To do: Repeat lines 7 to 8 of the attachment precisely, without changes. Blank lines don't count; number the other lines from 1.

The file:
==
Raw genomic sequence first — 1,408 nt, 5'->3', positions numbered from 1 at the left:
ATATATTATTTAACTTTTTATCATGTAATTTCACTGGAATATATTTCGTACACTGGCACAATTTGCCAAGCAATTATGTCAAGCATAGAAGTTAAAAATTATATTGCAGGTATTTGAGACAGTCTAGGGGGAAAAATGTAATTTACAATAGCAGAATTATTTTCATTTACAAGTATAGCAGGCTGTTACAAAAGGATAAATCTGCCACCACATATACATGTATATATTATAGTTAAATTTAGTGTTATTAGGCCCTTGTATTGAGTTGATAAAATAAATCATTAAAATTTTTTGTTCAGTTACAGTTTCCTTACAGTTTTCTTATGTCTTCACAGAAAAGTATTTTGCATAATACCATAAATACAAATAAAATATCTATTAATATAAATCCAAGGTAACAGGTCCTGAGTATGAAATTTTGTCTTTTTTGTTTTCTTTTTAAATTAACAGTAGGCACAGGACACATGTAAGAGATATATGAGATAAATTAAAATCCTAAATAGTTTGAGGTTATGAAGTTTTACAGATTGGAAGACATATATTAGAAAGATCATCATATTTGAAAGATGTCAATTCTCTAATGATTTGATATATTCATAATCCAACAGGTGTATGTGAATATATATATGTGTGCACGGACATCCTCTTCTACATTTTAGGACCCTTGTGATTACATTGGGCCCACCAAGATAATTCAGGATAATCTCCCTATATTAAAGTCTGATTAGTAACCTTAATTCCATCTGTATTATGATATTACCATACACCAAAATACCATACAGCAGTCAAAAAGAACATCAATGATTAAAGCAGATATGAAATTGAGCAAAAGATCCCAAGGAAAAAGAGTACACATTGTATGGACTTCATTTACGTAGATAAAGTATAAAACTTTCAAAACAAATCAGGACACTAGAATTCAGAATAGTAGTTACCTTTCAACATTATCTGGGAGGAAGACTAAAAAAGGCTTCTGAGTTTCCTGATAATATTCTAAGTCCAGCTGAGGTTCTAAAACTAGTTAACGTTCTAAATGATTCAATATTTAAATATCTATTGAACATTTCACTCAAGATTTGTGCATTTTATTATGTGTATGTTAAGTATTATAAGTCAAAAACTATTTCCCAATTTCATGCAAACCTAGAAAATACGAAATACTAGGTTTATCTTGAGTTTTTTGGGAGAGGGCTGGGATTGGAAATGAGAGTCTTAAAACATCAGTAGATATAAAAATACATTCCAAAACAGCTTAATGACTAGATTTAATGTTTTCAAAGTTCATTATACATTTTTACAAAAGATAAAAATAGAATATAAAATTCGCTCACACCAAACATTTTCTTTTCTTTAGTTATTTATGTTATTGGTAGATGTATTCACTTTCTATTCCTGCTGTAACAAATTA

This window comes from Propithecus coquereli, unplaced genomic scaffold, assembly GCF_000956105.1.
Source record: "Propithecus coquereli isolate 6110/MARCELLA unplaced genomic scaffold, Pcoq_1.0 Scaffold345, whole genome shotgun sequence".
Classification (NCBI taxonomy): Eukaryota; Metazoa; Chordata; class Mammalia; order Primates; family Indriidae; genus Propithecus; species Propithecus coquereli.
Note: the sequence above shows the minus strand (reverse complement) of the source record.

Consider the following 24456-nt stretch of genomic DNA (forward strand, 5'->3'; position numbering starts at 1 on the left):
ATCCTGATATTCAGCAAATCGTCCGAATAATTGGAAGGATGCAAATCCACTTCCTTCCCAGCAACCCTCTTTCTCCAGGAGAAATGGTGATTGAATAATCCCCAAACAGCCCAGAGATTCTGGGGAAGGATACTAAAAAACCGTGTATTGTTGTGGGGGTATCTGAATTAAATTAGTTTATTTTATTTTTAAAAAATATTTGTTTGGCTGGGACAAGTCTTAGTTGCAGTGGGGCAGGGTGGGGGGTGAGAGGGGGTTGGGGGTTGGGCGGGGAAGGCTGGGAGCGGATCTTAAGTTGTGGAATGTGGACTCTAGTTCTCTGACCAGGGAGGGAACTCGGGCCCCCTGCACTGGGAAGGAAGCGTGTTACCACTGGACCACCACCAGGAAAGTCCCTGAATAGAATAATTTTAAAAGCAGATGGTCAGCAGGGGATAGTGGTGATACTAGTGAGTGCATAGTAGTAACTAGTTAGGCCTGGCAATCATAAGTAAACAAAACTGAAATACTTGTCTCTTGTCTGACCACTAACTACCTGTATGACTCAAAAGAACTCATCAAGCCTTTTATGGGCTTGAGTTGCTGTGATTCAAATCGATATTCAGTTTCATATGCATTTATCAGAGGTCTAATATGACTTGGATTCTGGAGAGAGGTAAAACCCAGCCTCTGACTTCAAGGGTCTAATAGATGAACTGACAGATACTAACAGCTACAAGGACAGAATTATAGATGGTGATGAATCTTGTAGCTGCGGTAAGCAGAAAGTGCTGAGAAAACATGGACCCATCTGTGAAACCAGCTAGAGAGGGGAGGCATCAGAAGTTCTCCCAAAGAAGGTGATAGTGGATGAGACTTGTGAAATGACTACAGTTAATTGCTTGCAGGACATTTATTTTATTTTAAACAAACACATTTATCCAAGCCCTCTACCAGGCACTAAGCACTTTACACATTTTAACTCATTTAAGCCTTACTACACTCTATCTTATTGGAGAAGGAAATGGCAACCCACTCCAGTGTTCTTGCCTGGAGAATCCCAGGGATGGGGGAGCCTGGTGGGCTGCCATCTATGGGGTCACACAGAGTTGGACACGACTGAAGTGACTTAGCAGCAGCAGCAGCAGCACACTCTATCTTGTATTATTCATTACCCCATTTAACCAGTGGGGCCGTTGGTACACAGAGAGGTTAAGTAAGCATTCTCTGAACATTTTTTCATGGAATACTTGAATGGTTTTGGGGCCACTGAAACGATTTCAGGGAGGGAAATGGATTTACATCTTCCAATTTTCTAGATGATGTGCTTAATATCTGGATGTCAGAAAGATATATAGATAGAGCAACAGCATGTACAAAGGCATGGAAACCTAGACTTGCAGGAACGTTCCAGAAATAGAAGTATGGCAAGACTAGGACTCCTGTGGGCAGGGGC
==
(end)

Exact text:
Consider the following 24456-nt stretch of genomic DNA (forward strand, 5'->3'; position numbering starts at 1 on the left):
ATCCTGATATTCAGCAAATCGTCCGAATAATTGGAAGGATGCAAATCCACTTCCTTCCCAGCAACCCTCTTTCTCCAGGAGAAATGGTGATTGAATAATCCCCAAACAGCCCAGAGATTCTGGGGAAGGATACTAAAAAACCGTGTATTGTTGTGGGGGTATCTGAATTAAATTAGTTTATTTTATTTTTAAAAAATATTTGTTTGGCTGGGACAAGTCTTAGTTGCAGTGGGGCAGGGTGGGGGGTGAGAGGGGGTTGGGGGTTGGGCGGGGAAGGCTGGGAGCGGATCTTAAGTTGTGGAATGTGGACTCTAGTTCTCTGACCAGGGAGGGAACTCGGGCCCCCTGCACTGGGAAGGAAGCGTGTTACCACTGGACCACCACCAGGAAAGTCCCTGAATAGAATAATTTTAAAAGCAGATGGTCAGCAGGGGATAGTGGTGATACTAGTGAGTGCATAGTAGTAACTAGTTAGGCCTGGCAATCATAAGTAAACAAAACTGAAATACTTGTCTCTTGTCTGACCACTAACTACCTGTATGACTCAAAAGAACTCATCAAGCCTTTTATGGGCTTGAGTTGCTGTGATTCAAATCGATATTCAGTTTCATATGCATTTATCAGAGGTCTAATATGACTTGGATTCTGGAGAGAGGTAAAACCCAGCCTCTGACTTCAAGGGTCTAATAGATGAACTGACAGATACTAACAGCTACAAGGACAGAATTATAGATGGTGATGAATCTTGTAGCTGCGGTAAGCAGAAAGTGCTGAGAAAACATGGACCCATCTGTGAAACCAGCTAGAGAGGGGAGGCATCAGAAGTTCTCCCAAAGAAGGTGATAGTGGATGAGACTTGTGAAATGACTACAGTTAATTGCTTGCAGGACATTTATTTTATTTTAAACAAACACATTTATCCAAGCCCTCTACCAGGCACTAAGCACTTTACACATTTTAACTCATTTAAGCCTTACTACACTCTATCTTATTGGAGAAGGAAATGGCAACCCACTCCAGTGTTCTTGCCTGGAGAATCCCAGGGATGGGGGAGCCTGGTGGGCTGCCATCTATGGGGTCACACAGAGTTGGACACGACTGAAGTGACTTAGCAGCAGCAGCAGCAGCACACTCTATCTTGTATTATTCATTACCCCATTTAACCAGTGGGGCCGTTGGTACACAGAGAGGTTAAGTAAGCATTCTCTGAACATTTTTTCATGGAATACTTGAATGGTTTTGGGGCCACTGAAACGATTTCAGGGAGGGAAATGGATTTACATCTTCCAATTTTCTAGATGATGTGCTTAATATCTGGATGTCAGAAAGATATATAGATAGAGCAACAGCATGTACAAAGGCATGGAAACCTAGACTTGCAGGAACGTTCCAGAAATAGAAGTATGGCAAGACTAGGACTCCTGTGGGCAGGGGC